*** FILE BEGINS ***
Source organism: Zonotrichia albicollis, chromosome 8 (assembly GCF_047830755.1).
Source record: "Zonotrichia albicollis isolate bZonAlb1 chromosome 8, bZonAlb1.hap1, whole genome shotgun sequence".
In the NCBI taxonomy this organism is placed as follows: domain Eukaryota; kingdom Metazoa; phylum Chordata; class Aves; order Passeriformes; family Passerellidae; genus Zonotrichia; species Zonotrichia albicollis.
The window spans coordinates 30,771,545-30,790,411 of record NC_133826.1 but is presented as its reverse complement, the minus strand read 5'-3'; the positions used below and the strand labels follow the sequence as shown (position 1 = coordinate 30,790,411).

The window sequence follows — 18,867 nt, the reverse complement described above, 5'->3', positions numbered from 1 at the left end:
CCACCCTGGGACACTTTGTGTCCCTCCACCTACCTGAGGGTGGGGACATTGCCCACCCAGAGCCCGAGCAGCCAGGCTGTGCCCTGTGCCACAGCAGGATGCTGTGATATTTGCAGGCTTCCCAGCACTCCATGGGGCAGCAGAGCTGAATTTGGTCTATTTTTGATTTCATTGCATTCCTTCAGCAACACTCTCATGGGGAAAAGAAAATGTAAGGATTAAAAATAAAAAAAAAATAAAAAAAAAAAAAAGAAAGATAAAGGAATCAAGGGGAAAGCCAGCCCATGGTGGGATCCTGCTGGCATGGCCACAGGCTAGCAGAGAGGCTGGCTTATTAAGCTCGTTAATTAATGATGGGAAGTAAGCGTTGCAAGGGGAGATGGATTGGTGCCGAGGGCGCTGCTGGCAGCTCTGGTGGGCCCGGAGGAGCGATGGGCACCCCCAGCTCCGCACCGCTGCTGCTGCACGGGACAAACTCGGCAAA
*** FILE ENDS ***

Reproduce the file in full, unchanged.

Source organism: Zonotrichia albicollis, chromosome 8 (assembly GCF_047830755.1).
Source record: "Zonotrichia albicollis isolate bZonAlb1 chromosome 8, bZonAlb1.hap1, whole genome shotgun sequence".
In the NCBI taxonomy this organism is placed as follows: domain Eukaryota; kingdom Metazoa; phylum Chordata; class Aves; order Passeriformes; family Passerellidae; genus Zonotrichia; species Zonotrichia albicollis.
The window spans coordinates 30,771,545-30,790,411 of record NC_133826.1 but is presented as its reverse complement, the minus strand read 5'-3'; the positions used below and the strand labels follow the sequence as shown (position 1 = coordinate 30,790,411).

The window sequence follows — 18,867 nt, the reverse complement described above, 5'->3', positions numbered from 1 at the left end:
CCACCCTGGGACACTTTGTGTCCCTCCACCTACCTGAGGGTGGGGACATTGCCCACCCAGAGCCCGAGCAGCCAGGCTGTGCCCTGTGCCACAGCAGGATGCTGTGATATTTGCAGGCTTCCCAGCACTCCATGGGGCAGCAGAGCTGAATTTGGTCTATTTTTGATTTCATTGCATTCCTTCAGCAACACTCTCATGGGGAAAAGAAAATGTAAGGATTAAAAATAAAAAAAAAATAAAAAAAAAAAAAAGAAAGATAAAGGAATCAAGGGGAAAGCCAGCCCATGGTGGGATCCTGCTGGCATGGCCACAGGCTAGCAGAGAGGCTGGCTTATTAAGCTCGTTAATTAATGATGGGAAGTAAGCGTTGCAAGGGGAGATGGATTGGTGCCGAGGGCGCTGCTGGCAGCTCTGGTGGGCCCGGAGGAGCGATGGGCACCCCCAGCTCCGCACCGCTGCTGCTGCACGGGACAAACTCGGCAAA